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From what I have read, outer hair cells in the human ear amplify incoming signals and inner hair cells "pick-up" the signals and generate action potential. However, neurons have refractory periods during which they cannot fire again. Does this mean that the human ear has a "sampling period" within which it cannot "pick-up" sounds?

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Inner hair cells (IHC) do not fire action potentials themselves. It's the auditory-nerve that synapses with IHC that generates action potentials. The firing rate of the auditory nerve can be as high as few hundred Hz with a refractory period as short as 1 ms or so (depends on the animal).

However, it is important to note that the signal is not sampled at this rate. As you may know, the auditory signal is first transformed to the "frequency" domain through the physical structure of cochlea. Each inner hair cell therefore is roughly only encoding the relative strength of a frequency band. There are presumably inner hair cells in the human cochlea that correspond to a range centered around 18 kHz for example, but neither the neurotransmitters of the corresponding IHC nor the auditory nerve can fire at 18 kHz. Nevertheless, the amplitude modulation at this high frequency is what is transmitted.

Also, thinking of neural firing as a "sampling period" is not always a good analogy. There are debates about this, but it could be that precise timing of action potential carries large amount of information about the stimulus (perhaps not so much so in early auditory system.)

If you want to see some computational modeling work for inner ear, IHC, and auditory nerve, I recommend the Meddis IHC model:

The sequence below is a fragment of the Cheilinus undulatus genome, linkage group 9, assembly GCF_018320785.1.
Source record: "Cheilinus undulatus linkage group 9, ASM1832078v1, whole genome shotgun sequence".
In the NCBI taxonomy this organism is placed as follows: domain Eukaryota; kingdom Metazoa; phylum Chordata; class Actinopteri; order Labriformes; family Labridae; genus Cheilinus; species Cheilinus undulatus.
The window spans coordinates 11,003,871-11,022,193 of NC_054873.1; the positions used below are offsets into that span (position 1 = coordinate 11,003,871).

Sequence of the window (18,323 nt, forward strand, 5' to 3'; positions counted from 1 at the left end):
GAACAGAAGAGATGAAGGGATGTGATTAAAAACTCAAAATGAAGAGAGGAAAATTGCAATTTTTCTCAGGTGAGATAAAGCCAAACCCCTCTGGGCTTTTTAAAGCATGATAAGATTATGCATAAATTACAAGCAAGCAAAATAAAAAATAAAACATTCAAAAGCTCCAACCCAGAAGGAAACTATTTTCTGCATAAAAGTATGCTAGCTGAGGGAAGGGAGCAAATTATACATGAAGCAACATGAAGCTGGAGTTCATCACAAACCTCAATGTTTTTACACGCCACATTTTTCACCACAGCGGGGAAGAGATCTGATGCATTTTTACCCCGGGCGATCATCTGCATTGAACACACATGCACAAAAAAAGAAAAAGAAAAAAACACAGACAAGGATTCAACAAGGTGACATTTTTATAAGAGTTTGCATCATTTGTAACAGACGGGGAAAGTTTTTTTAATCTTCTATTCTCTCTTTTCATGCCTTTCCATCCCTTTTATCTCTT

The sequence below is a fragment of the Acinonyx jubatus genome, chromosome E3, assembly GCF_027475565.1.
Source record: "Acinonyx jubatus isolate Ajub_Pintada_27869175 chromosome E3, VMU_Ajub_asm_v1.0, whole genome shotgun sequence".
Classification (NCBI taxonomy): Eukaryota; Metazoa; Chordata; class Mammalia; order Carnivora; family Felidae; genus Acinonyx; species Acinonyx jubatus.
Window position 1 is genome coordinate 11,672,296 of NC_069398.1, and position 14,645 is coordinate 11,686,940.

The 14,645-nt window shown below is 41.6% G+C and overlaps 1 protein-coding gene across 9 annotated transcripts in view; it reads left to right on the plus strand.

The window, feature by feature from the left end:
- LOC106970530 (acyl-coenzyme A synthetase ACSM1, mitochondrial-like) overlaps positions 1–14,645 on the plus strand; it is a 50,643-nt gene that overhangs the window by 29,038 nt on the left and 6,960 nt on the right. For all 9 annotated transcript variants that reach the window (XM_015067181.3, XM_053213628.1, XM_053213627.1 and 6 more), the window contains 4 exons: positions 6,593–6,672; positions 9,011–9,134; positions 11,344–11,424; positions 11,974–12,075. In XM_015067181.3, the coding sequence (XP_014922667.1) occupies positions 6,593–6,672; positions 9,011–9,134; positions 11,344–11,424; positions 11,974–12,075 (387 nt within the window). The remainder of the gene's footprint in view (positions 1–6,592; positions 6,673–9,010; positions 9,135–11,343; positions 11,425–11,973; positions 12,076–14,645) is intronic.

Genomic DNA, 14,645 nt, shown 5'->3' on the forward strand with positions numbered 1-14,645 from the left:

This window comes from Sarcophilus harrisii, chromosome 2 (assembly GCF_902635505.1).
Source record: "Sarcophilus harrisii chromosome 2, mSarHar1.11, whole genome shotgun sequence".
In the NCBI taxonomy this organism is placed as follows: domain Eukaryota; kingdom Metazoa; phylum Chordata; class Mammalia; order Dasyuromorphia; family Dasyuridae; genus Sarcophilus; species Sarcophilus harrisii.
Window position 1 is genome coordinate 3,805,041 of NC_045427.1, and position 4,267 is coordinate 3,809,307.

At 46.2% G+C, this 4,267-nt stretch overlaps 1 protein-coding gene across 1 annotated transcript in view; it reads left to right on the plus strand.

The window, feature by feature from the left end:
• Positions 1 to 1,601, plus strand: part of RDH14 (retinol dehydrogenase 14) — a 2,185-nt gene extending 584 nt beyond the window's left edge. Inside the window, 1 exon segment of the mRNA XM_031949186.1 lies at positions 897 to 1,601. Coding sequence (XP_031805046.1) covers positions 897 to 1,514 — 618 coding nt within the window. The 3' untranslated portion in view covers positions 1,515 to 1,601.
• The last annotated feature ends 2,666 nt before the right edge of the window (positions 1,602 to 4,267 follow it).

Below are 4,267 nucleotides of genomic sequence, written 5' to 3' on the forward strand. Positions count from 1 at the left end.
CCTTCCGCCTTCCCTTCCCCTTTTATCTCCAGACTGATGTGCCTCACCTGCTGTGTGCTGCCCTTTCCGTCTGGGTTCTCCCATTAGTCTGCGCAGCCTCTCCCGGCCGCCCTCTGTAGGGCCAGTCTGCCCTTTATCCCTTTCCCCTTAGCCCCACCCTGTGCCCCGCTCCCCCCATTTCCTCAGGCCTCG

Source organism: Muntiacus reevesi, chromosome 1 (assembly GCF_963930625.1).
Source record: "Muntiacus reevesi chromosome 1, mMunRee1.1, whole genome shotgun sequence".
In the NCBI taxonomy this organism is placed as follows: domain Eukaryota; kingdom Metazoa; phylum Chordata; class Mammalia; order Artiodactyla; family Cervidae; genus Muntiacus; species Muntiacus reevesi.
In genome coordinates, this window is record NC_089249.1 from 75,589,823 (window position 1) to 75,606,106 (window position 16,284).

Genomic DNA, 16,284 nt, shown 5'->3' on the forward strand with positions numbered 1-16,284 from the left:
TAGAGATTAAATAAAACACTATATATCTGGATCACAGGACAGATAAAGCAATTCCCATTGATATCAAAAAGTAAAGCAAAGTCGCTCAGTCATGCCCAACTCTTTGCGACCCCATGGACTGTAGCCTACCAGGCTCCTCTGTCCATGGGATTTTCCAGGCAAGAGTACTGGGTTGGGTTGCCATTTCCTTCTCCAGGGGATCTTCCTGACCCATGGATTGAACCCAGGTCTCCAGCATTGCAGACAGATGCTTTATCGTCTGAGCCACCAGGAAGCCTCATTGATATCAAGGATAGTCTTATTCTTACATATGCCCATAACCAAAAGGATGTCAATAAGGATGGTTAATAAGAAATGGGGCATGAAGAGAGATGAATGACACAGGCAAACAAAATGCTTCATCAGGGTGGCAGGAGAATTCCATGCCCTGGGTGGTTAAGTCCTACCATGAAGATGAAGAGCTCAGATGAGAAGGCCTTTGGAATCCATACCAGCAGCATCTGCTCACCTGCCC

• C. J. Sumner, E. A. Lopez-Poveda, L. P. O'Mard, R. Meddis. A revised model of the inner-hair cell and auditory-nerve complex, J. Acoust. Soc. Am. 111 (5) 2002
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I agree with your explanation. I think cochlea can be modeled as a bank of band-pass filters giving a spectrogram-like analysis of the audio. Lets consider the 18KHz IHC for example. If the auditory nerve connected to this IHC fires(sensing a strong 18KHz band), it cannot fire for another 1ms. Does this mean that I can hear the 18KHz signal only after 1ms again? – user1155386 Jul 4 '13 at 14:52
@user1155386 No. Signal is ENCODED by the train of action potentials. The information is there and can be DECODED if needed. This is more so because the amplitude envelope of the 18kHz signal will not change very fast. The brain is capable of interpolating through time, and it has many mechanisms for short-term memory. Things do not have to be represented instantaneously. – Memming Jul 4 '13 at 15:14
It probably bears mentioning that there is an extensive feedback stream from the auditory cortex to the thalamus that serves as a sifting mechanism for the incoming signal. – jonsca Jul 4 '13 at 16:40

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